The leading goal of the fisheries research program is to enhance the capacity of fishery management agencies through research and information products that address critical questions and needs articulated by the management community. Accordingly, the GLFT supports projects that have clear management implications and applications, and does not support basic research unless a clear consensus exists that such efforts are essential to address a critical issue facing fishery managers.
Great Lakes fishery managers operate in a context of rapid change, and use information of a variety of types in their decision making. Efforts to heighten the capacity of managers to anticipate, understand, and respond to change, by filling gaps in knowledge and understanding that constrain fisheries management or limit its effectiveness, are particularly valued by managers, and such long-term efforts may justify extended support. The GLFT also supports shorter-term efforts focused on narrower issues with direct application to management.
Management of Great Lakes fishery resources has benefited greatly from the establishment of the Great Lakes Fishery Commission and the interagency coordination and collaboration it supports. The GLFT accordingly places particular value on research efforts that consider, and engage thoughtfully with, the interagency priorities and goals established by the individual lake committees, the Council of Lake Committees, and independent committees such as the Fish Health Committee.
The GLFT believes strongly in the importance of scientific merit, as determined by an independent peer-review panel, when selecting projects for funding. Projects that fail to employ rigorous, valid, and reliable methodology, or to build on existing knowledge, will not be supported, regardless of the quality of fit between the proposed research and management information needs.
The GLFT has observed that projects with authentic researcher-manager collaboration offer particular promise for utilization in management. Managers and researchers working together are best able to specify questions that are both relevant to the management community and capable of rigorous examination.
In addition to hypothesis-driven research, application of research findings in management may require, or be facilitated by, opportunities for discussion and dialogue, synthesis of findings across research efforts, the development of accessible data and research repositories, and other related efforts that enable researchers and managers alike to process information.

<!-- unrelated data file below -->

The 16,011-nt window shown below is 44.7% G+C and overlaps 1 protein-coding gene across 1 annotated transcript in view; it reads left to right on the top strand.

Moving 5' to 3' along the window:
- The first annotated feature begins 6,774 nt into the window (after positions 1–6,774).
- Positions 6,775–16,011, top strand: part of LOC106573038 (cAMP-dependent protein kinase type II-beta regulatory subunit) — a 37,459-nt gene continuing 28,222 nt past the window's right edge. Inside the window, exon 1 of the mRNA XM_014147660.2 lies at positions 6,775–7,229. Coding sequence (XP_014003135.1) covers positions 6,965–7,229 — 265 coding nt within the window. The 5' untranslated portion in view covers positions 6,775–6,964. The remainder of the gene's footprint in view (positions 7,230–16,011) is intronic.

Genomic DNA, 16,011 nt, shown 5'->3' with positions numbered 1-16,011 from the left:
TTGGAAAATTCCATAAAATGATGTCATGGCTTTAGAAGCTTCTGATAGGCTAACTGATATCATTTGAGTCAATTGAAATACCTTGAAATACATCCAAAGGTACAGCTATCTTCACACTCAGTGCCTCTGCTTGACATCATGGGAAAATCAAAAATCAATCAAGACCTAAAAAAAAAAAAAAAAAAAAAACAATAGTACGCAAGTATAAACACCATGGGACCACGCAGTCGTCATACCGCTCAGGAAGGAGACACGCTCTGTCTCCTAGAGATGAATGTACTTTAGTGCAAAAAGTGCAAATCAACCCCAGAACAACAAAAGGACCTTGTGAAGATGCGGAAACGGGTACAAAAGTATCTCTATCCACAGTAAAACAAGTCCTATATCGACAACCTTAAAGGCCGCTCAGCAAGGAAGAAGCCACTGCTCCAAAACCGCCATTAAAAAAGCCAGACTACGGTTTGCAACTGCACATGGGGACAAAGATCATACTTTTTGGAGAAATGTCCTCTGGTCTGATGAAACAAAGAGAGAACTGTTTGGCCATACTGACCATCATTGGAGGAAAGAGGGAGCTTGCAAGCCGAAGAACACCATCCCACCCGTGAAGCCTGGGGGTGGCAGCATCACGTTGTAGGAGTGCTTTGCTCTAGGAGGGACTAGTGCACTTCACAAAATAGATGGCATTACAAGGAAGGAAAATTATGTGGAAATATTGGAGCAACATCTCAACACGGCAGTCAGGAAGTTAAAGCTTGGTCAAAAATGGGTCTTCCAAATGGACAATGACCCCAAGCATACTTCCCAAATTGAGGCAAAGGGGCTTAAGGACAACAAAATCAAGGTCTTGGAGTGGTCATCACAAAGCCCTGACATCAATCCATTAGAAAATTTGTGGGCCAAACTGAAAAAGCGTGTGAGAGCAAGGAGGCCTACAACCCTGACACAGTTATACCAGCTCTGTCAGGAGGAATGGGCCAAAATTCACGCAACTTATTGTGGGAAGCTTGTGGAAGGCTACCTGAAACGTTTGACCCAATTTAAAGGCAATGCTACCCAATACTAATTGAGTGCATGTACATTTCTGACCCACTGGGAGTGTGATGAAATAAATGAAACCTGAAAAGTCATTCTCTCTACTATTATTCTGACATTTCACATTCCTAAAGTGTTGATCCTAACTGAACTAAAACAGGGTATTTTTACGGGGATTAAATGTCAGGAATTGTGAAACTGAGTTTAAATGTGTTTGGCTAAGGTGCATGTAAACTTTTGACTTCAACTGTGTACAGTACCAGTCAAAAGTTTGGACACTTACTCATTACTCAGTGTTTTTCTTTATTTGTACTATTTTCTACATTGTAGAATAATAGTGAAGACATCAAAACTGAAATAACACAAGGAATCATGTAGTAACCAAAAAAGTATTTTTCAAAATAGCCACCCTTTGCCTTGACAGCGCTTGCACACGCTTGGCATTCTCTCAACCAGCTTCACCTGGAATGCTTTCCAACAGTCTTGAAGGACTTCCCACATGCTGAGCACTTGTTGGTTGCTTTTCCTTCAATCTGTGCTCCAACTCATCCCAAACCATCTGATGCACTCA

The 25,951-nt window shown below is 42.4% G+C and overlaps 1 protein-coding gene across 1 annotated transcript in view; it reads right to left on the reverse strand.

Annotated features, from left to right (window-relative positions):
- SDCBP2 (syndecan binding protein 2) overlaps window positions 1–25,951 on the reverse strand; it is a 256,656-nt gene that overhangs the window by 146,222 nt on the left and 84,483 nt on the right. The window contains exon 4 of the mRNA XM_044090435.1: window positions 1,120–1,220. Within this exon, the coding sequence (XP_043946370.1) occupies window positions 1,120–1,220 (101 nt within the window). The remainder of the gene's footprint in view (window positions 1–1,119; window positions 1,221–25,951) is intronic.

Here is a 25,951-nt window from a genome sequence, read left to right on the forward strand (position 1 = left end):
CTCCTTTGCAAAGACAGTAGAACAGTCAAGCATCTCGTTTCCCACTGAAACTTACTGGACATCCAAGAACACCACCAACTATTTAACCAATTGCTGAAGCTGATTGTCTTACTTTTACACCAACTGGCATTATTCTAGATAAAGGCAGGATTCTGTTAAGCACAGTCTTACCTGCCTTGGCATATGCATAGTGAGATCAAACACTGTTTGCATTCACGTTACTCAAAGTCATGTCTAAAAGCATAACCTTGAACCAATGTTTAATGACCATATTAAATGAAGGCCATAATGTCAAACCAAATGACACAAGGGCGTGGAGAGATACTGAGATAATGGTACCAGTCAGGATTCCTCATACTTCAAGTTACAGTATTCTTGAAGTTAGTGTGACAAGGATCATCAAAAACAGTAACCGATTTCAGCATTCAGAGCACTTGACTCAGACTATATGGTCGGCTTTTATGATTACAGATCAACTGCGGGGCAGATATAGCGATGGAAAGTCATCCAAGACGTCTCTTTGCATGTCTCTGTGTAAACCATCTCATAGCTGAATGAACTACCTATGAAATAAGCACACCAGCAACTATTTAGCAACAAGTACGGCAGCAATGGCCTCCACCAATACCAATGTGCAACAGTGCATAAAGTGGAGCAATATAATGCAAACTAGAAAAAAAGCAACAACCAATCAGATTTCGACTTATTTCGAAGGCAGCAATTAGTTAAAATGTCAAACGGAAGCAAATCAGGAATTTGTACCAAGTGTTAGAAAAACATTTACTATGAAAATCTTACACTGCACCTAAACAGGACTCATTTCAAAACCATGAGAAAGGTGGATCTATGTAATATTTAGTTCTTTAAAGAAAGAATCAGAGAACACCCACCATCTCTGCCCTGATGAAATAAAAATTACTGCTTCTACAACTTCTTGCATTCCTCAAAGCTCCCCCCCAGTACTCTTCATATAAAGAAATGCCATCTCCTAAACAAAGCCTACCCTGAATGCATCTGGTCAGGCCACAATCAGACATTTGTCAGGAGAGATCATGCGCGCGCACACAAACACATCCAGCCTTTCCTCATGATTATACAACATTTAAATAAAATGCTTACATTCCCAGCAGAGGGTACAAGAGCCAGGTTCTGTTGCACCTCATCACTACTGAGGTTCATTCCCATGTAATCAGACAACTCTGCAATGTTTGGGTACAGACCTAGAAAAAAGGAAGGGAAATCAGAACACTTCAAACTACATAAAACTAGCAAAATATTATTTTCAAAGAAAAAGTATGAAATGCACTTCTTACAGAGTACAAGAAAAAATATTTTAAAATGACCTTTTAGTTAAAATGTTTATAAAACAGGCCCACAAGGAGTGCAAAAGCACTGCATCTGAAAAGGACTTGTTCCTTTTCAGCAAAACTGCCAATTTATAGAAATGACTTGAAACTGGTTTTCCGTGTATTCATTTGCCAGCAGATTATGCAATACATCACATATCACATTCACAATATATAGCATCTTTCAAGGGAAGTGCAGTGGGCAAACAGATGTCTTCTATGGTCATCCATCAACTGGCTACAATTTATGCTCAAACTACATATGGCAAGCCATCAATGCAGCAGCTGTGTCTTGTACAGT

Dissemination of results is a critical component of the research process and will be proactively managed and supported by the GLFT to ensure that intended audiences are connected to research findings relevant to their work.
The GLFT believes in the importance of sharing project information and research results in forms that are understandable to key audiences, particularly to its primary audience of resource managers. This audience must be made aware of what research is funded, provided access to information and results, and supported in managing the high volume of research being generated.
The GLFT also has secondary audiences for its research products who lack advanced scientific training and knowledge. These audiences will benefit from opportunities to understand research findings that could affect their interests or shape their future expectations regarding the fishery.
The GLFT recognizes that the projects it funds, along with their respective findings, are distinctive and that the potential and need for dissemination vary among projects. The GLFT will pursue effective dissemination related to funded projects while ensuring that publication rights are protected. The GLFT will work to build and supplement the capacity of researchers to share their findings with key audiences.
The GLFT recognizes that effective communication of research results will involve multiple methods and communication vehicles, and that peer-reviewed publications do not reach (nor are intended to reach) many of their priority audiences. New communications tools and technologies will be considered, as will some traditional means, including face-to-face interaction. Wherever possible, the GLFT will collaborate in dissemination of results with other key organizations involved in fisheries research.